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Samba HowTo Guide
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How Does a Workstation find its Domain Controller?

There are two different mechanisms to locate a domain controller: one method is used when NetBIOS over TCP/IP is enabled and the other when it has been disabled in the TCP/IP network configuration.

Where NetBIOS over TCP/IP is disabled, all name resolution involves the use of DNS, broadcast messaging over UDP, as well as Active Directory communication technologies. In this type of environment all machines require appropriate DNS entries. More information may be found in DNS and Active Directory.

NetBIOS Over TCP/IP Enabled

An MS Windows NT4/200x/XP Professional workstation in the domain MIDEARTH that wants a local user to be authenticated has to find the domain controller for MIDEARTH. It does this by doing a NetBIOS name query for the group name MIDEARTH<1C>. It assumes that each of the machines it gets back from the queries is a domain controller and can answer logon requests. To not open security holes, both the workstation and the selected domain controller authenticate each other. After that the workstation sends the user's credentials (name and password) to the local domain controller for validation.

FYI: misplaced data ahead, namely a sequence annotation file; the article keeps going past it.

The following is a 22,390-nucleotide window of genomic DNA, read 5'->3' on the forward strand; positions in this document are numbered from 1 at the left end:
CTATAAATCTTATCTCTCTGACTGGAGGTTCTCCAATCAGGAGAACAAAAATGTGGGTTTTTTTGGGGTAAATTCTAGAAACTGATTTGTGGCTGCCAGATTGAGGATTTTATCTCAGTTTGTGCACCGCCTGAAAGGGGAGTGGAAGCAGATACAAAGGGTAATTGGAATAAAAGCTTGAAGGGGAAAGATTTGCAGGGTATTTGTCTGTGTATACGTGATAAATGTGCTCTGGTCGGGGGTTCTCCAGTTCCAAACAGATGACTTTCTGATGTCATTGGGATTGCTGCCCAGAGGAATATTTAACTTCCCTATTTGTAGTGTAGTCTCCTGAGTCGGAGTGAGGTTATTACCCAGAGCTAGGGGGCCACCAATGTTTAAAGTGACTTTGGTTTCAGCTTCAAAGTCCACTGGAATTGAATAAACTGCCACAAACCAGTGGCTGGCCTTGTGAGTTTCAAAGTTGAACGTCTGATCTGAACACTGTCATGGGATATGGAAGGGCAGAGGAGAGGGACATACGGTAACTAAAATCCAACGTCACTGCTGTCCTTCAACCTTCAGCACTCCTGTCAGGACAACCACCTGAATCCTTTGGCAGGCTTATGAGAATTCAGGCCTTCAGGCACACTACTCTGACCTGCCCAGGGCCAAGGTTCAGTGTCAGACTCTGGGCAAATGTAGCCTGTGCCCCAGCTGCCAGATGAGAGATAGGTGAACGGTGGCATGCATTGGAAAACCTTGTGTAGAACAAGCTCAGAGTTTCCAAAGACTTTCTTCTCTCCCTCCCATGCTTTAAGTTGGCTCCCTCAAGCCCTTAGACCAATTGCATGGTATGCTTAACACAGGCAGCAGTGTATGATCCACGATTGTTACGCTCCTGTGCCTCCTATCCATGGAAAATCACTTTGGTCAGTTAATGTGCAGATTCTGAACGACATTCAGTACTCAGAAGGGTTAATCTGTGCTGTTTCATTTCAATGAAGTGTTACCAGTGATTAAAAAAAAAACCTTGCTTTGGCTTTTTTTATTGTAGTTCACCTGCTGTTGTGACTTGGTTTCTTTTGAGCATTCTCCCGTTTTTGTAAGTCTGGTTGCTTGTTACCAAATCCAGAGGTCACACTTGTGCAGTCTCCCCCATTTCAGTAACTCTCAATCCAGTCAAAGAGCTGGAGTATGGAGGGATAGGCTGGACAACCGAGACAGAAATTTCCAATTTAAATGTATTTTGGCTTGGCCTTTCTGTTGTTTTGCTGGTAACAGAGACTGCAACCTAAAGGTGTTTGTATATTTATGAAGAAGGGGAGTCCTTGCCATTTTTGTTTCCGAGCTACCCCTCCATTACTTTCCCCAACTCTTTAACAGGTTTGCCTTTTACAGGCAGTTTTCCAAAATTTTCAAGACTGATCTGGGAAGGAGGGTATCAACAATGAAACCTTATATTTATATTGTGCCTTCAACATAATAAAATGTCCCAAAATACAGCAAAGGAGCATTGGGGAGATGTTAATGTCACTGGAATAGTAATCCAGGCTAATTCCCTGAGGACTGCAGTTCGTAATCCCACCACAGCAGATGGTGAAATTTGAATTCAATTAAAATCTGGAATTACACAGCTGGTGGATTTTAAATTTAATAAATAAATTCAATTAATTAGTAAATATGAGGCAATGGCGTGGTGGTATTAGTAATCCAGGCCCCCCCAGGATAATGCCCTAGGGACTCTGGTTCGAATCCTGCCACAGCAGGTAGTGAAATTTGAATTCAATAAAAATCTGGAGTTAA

NetBIOS Over TCP/IP Disabled

An MS Windows NT4/200x/XP Professional workstation in the realm that has a need to affect user logon authentication will locate the domain controller by re-querying DNS servers for the record. More information regarding this subject may be found in DNS and Active Directory.

Samba HowTo Guide
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